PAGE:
CMMC vs NIST 800-171: What Has Changed
More than a year has passed since the Department of Defense revealed the CMMC framework as the enforcement vehicle for the security controls laid out in NIST SP-800-171. During that time, the certification requirements have become clearer, auditors have been trained, and DoD contractors have begun preparing for the sea change that’s about to happen.
The CMMC is being taken very seriously by both sides: the DoD and its contractors — and with good reason.
The CMMC is a set of cybersecurity standards for DoD contractors as well as an enforcement regime for those standards through third-party audits. There are significant differences between CMMC and 800-171, but since CMMC essentially enforces 800-171 there are also many similarities.
How CMMC and 800-171 Are Similar
The CMMC framework isn’t revolutionary. In fact, the CMMC merely outlines security best practices that any company or organization should already be following. For instance, CMMC Level 1 controls include things like: setting password policies, updating operating systems regularly, and performing periodic scans of the system.
In that way, CMMC is similar to the NIST SP-800-171 standards, which the DoD rolled out in 2018 to its approximately 300,000 contractors. Both standards outline the controls DoD contractors should implement to protect their data and systems.
Another similarity is that both CMMC and 800-171 are derived from FAR or Federal Acquisition Regulations, which documents how the federal government purchases things. As you can imagine, the policies outlined in the FAR are incredibly broad. They govern how the government procures everything from battleships and spy satellites to toilet paper, and everything in between. For that reason, federal agencies supplement the FAR with agency-specific policies.
The DoD flavor of the FAR is called the Defense Federal Acquisition Regulation Supplement, or DFARS — and the document is huge. Buried deep in the DFARS there’s a section titled: “Safeguarding covered defense information and cyber incident reporting” (DFARS 252.204-7012). Among the things covered in that section is “adequate security” for contractors and a series of reporting standards that largely put it on the contractor to ensure compliance.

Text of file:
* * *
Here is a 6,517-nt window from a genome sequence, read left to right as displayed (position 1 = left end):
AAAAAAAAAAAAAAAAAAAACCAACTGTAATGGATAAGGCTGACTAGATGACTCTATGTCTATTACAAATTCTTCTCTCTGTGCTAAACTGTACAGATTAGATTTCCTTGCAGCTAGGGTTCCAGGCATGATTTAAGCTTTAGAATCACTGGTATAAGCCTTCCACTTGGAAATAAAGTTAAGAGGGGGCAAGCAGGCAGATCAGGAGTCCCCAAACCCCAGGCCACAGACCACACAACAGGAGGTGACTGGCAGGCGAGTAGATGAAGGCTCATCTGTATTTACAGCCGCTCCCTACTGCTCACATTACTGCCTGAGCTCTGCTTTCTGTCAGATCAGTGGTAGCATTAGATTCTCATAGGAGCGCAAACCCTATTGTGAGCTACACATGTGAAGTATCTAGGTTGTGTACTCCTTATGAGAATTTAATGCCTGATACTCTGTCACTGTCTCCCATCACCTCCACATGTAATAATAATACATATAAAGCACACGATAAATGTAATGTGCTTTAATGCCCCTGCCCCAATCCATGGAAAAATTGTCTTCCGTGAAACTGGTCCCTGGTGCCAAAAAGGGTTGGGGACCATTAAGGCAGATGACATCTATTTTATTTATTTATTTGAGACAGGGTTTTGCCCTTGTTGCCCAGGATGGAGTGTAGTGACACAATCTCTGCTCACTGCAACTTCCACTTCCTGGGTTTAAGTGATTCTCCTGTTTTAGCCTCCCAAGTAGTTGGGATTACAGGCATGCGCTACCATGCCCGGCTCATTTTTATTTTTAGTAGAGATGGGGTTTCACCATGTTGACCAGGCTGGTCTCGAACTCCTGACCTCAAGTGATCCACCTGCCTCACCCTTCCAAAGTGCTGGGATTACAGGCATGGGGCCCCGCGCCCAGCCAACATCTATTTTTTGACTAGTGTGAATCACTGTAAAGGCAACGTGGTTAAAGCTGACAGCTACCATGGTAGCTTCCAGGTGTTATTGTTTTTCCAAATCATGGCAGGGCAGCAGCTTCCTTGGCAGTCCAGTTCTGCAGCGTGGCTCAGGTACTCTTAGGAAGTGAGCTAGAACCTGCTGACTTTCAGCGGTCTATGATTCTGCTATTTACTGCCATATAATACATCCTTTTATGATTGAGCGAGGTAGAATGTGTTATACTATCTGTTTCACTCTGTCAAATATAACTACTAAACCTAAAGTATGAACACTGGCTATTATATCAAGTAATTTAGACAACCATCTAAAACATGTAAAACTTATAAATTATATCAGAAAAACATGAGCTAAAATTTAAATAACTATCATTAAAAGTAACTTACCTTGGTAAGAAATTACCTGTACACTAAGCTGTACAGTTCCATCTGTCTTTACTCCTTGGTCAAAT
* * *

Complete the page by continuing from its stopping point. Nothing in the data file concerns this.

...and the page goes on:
From that section, both CMMC and 800-171 were born. First came 800-171, and then from it came CMMC — and all the ways they differ.
NIST 800-171 Rev 1 & 800-172: Differences
A quick aside about the 800-171. Changes to this standard also shows the differences between 800-171 and CMMC, and also how DoD prepared the CMMC. NIST SP 800-171 is the root document for the CMMC, and has several important revisions: Revision 1, Revision 2, Revision B, and 800-172.
NIST SP 800-171 Revision 1 was the first comprehensive update of the overall publication. Revision 1 was first released in December 2016. You can read the full document here.
NIST SP 800-171 Revision 2 superseded Revision 1 in February 2020. This revision was initially released in June 2019, withdrawn in February 2020, and is currently being circulated as a draft. You can read the full draft document here.
NIST SP 800-171 Revision B was the latest version of the 800-171 regulations, but it was withdrawn in July 2020 to make way for 800-172. Similar to Revision 2, Revision B was originally published in June 2019 and withdrawn in July of 2020. Read the full draft document here.